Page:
‘Yes, God, Yes’: This Sex Comedy Gets Hot & Bothered But Can’t Finish [Review]

Offering a title with the exclamatory promise of “Yes, God, Yes” and opening with the (partial) definition of tossed salad, the feature directorial debut from “Obvious Child” writer Karen Maine isn’t short on foreplay. But where her Sundance breakout offered spiky truths wrapped in candid laughs, this SXSW winner is more content to play it safe. A sex comedy that carries what might be the gentlest R-rating in recent memory, “Yes, God, Yes” is a mostly routine romp through a well-worn genre that fails to ignite a climactic spark. 

In the classrooms of a nondescript, ordinary Midwest Catholic high school, Father Murphy’s (Timothy Simons) cringe-worthy assertion that men are like microwaves and women are like conventional ovens is what passes for sex education. It’s no wonder that Alice (Natalia Dyer) — a big fan of the “Titanic” sex scene — is confused when her feelings are more heated than yesterday’s lasagna. After being propositioned in an AOL chatroom during an otherwise innocent game of Word Scramble, Alice’s curiosities intensify. So, she does what any God-fearing, churchgoing young woman would do — she attends a school-run Bible retreat. It’s a chance to reassert her faith, shake off some rumors about her tossing the salad (a term that baffles Alice) of a classmate, and move up the popularity ladder. However, as you might expect, packing that many hormonal, confused teenagers in one place only leads to further complications. Upon arrival, Alice and her classmates are asked to give up their cellphones and watches to more fully focus on the reverent tasks at hand. Naturally, the tactic only gives Alice more time for her urges to overflow without distraction. She develops a crush on hunky, dim-witted jock Chris (Wolfgang Novogratz), manages to find her way back onto AOL, and soon discovers that even the most virtuous have to satisfy their urges even if God is always watching and damnation is eternal.

“Yes, God, Yes” hinges much of its comedy on the not particularly shocking revelation that there are inherent hypocrisy and a disconnect between the Catholic view of chastity and saving yourself until marriage, and the reality of the human body and behavior. This is certainly not a new discovery, and the film’s observations on these matters are broad and lacking any kind of bite or sharper insight. And aside from a single scene set in a lesbian bar, the film’s view of sexuality is almost entirely straight, a somewhat disappointing notion for a sex comedy released in 2020. As Alice navigates the landscape of her budding attractions, they are narrowly and conventionally defined. It all begs the question: who exactly is this film for?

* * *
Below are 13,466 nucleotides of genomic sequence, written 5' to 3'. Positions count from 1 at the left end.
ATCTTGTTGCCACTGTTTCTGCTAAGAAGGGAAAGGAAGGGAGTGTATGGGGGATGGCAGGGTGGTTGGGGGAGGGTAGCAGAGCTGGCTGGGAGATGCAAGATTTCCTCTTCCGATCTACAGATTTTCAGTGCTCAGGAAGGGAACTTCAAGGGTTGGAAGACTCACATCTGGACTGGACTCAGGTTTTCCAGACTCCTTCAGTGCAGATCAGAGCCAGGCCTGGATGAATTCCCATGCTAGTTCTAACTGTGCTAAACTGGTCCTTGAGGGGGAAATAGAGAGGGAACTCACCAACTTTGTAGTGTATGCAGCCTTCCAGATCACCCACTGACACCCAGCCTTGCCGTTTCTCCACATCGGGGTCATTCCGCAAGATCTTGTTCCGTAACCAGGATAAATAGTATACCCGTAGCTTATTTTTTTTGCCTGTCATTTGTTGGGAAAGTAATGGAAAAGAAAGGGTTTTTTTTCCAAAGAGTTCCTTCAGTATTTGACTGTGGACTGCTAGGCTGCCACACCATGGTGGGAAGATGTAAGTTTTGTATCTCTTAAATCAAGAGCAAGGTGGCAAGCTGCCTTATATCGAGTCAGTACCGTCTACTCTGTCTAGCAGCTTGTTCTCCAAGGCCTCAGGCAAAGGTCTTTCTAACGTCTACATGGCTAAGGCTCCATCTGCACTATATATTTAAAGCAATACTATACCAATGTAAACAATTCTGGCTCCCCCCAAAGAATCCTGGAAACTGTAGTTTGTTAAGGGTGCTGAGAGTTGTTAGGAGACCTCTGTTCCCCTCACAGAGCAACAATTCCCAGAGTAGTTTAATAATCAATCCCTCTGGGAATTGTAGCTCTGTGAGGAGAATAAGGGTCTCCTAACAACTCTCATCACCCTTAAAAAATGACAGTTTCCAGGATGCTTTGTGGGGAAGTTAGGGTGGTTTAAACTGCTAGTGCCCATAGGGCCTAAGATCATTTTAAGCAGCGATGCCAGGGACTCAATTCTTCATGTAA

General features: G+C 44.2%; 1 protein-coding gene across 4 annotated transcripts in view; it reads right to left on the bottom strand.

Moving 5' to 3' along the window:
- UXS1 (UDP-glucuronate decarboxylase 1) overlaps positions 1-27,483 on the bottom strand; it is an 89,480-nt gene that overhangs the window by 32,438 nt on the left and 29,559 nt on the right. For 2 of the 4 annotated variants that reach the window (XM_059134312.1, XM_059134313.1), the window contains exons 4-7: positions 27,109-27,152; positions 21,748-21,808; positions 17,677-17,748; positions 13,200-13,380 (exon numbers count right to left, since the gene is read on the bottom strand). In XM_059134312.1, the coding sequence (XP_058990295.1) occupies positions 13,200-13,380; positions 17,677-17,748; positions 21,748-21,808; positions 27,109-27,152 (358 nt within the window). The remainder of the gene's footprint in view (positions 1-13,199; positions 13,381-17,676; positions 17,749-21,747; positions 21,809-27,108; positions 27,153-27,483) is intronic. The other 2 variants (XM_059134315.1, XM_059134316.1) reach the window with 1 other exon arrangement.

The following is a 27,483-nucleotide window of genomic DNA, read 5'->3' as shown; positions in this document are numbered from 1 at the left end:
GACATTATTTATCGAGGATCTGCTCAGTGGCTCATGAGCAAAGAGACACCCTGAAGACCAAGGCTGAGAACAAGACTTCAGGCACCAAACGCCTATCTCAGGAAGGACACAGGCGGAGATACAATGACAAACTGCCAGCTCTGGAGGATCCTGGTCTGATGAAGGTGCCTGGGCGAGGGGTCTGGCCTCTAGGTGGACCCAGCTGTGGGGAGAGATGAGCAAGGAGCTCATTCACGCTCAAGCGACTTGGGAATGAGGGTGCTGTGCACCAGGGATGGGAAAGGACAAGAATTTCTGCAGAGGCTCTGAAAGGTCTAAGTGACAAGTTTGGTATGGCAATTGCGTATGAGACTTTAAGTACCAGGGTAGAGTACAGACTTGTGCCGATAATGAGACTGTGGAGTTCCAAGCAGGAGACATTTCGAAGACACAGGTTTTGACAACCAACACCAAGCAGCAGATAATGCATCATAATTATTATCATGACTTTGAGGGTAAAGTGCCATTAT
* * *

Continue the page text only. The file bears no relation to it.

Set in 1999 — VHS tapes are still around, mp3 players are new, and Blink-182 have just released Enema Of The State — to anyone who was coming-of-age at that time, “Yes, God, Yes” won’t feel like a nostalgia piece. Aside from those aforementioned references and AOL, the film is doesn’t make much hay of the period. Meanwhile, the movie is too tame to have much meaning for its target audience of current adolescents who can have any questions answered by reaching no further than their phone, and are fully aware of a much larger spectrum of sexuality than “Yes, God, Yes” acknowledges. More crucially, nothing feels at risk in “Yes, God, Yes” whether it’s good taste or even Alice’s character arc, which largely consists of validating that her feelings are normal, something she already senses to be true from the start. Maine based the film on her own upbringing, but one wonders at the possibilities had the story been contemporarily set, where Alice would not only be able to Google “tossed salad” but come across thousands of videos clearly illustrating what it means. And in that process, discover a whole sexual realm that exists beyond the Catholic strictures that intercourse is mainly for procreation. 

“Yes, God, Yes” is too comfortable with itself, too certain in its moral message, while leading Alice through a narrative that is never less than sure. It’s sex comedy as gospel, preaching a placid Sunday afternoon sermon to a congregation of the converted. [C-]

“Yes, God, Yes” arrives at select drive-ins and virtual cinemas on July 24 before expanding to VOD on July 28.